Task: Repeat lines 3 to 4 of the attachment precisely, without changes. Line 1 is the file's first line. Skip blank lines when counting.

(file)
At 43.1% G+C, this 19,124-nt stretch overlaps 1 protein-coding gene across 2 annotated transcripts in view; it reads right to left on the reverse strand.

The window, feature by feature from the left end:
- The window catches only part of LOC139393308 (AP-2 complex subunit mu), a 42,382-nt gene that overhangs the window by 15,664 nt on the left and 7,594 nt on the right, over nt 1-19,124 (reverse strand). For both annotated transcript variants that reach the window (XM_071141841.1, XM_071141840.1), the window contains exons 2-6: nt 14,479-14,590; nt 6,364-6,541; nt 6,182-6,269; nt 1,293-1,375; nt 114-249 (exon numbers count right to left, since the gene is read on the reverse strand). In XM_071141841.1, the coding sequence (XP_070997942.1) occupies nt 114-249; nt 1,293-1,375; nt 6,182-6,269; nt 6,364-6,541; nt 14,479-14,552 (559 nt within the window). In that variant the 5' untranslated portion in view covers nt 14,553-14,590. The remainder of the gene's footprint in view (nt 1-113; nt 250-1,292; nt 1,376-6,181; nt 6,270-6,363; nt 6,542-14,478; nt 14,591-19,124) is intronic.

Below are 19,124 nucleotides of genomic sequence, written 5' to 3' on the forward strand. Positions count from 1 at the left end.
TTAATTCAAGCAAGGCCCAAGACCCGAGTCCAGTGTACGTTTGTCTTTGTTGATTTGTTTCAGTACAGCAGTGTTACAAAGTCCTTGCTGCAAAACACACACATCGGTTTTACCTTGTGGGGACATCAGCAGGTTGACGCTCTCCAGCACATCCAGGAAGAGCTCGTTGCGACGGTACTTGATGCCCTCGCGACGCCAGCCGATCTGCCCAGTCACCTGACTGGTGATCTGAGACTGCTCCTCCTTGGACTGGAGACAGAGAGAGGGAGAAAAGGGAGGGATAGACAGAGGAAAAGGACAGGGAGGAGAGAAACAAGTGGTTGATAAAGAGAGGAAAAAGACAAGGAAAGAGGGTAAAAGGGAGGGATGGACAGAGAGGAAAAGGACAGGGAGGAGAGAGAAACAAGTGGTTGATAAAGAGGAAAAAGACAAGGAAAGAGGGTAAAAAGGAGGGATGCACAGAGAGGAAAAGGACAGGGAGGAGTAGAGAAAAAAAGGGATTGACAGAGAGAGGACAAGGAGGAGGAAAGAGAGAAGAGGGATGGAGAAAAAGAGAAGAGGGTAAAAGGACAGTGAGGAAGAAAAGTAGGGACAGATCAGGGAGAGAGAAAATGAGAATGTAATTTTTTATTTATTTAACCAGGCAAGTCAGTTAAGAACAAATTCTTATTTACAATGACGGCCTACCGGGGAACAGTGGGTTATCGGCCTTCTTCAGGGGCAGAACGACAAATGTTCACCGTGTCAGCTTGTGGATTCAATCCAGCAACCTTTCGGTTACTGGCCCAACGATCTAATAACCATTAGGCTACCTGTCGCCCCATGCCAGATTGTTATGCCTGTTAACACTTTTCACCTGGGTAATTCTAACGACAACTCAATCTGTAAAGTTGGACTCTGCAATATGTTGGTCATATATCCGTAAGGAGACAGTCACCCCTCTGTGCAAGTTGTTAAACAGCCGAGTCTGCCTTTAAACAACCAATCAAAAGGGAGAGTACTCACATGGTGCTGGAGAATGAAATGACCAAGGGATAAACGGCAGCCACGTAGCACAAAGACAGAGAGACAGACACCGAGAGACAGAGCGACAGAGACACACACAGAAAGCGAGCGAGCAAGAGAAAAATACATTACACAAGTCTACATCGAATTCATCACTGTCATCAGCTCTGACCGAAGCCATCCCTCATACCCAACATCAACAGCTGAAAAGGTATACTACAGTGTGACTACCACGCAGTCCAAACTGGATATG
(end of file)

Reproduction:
- The window catches only part of LOC139393308 (AP-2 complex subunit mu), a 42,382-nt gene that overhangs the window by 15,664 nt on the left and 7,594 nt on the right, over nt 1-19,124 (reverse strand). For both annotated transcript variants that reach the window (XM_071141841.1, XM_071141840.1), the window contains exons 2-6: nt 14,479-14,590; nt 6,364-6,541; nt 6,182-6,269; nt 1,293-1,375; nt 114-249 (exon numbers count right to left, since the gene is read on the reverse strand). In XM_071141841.1, the coding sequence (XP_070997942.1) occupies nt 114-249; nt 1,293-1,375; nt 6,182-6,269; nt 6,364-6,541; nt 14,479-14,552 (559 nt within the window). In that variant the 5' untranslated portion in view covers nt 14,553-14,590. The remainder of the gene's footprint in view (nt 1-113; nt 250-1,292; nt 1,376-6,181; nt 6,270-6,363; nt 6,542-14,478; nt 14,591-19,124) is intronic.

Below are 19,124 nucleotides of genomic sequence, written 5' to 3' on the forward strand. Positions count from 1 at the left end.